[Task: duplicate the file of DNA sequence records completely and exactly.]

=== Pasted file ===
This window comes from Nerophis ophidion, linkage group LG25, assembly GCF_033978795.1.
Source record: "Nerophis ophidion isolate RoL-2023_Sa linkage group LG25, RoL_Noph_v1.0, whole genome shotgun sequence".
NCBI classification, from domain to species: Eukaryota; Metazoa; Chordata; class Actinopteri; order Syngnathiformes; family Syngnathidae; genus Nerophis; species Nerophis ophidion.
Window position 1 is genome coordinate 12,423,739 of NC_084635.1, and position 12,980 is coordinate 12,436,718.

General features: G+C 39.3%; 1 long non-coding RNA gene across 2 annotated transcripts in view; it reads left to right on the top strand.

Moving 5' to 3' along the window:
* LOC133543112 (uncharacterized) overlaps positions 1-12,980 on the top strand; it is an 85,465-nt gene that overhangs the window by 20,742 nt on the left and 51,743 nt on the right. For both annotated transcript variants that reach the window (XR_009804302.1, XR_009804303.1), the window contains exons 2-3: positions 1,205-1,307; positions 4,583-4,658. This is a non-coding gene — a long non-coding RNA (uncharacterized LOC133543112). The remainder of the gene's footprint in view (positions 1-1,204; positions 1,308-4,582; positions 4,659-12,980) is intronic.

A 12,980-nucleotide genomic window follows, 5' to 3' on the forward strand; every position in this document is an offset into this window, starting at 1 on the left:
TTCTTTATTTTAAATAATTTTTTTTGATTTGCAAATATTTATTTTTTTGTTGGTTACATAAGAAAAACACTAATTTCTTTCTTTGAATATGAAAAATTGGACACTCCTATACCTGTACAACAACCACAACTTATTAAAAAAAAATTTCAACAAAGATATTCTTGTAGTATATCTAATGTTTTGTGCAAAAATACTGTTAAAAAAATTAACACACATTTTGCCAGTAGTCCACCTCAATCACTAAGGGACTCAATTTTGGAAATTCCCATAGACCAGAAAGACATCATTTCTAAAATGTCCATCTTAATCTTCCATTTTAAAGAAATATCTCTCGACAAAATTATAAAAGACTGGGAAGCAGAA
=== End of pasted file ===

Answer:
This window comes from Nerophis ophidion, linkage group LG25, assembly GCF_033978795.1.
Source record: "Nerophis ophidion isolate RoL-2023_Sa linkage group LG25, RoL_Noph_v1.0, whole genome shotgun sequence".
NCBI classification, from domain to species: Eukaryota; Metazoa; Chordata; class Actinopteri; order Syngnathiformes; family Syngnathidae; genus Nerophis; species Nerophis ophidion.
Window position 1 is genome coordinate 12,423,739 of NC_084635.1, and position 12,980 is coordinate 12,436,718.

General features: G+C 39.3%; 1 long non-coding RNA gene across 2 annotated transcripts in view; it reads left to right on the top strand.

Moving 5' to 3' along the window:
* LOC133543112 (uncharacterized) overlaps positions 1-12,980 on the top strand; it is an 85,465-nt gene that overhangs the window by 20,742 nt on the left and 51,743 nt on the right. For both annotated transcript variants that reach the window (XR_009804302.1, XR_009804303.1), the window contains exons 2-3: positions 1,205-1,307; positions 4,583-4,658. This is a non-coding gene — a long non-coding RNA (uncharacterized LOC133543112). The remainder of the gene's footprint in view (positions 1-1,204; positions 1,308-4,582; positions 4,659-12,980) is intronic.

A 12,980-nucleotide genomic window follows, 5' to 3' on the forward strand; every position in this document is an offset into this window, starting at 1 on the left:
TTCTTTATTTTAAATAATTTTTTTTGATTTGCAAATATTTATTTTTTTGTTGGTTACATAAGAAAAACACTAATTTCTTTCTTTGAATATGAAAAATTGGACACTCCTATACCTGTACAACAACCACAACTTATTAAAAAAAAATTTCAACAAAGATATTCTTGTAGTATATCTAATGTTTTGTGCAAAAATACTGTTAAAAAAATTAACACACATTTTGCCAGTAGTCCACCTCAATCACTAAGGGACTCAATTTTGGAAATTCCCATAGACCAGAAAGACATCATTTCTAAAATGTCCATCTTAATCTTCCATTTTAAAGAAATATCTCTCGACAAAATTATAAAAGACTGGGAAGCAGAA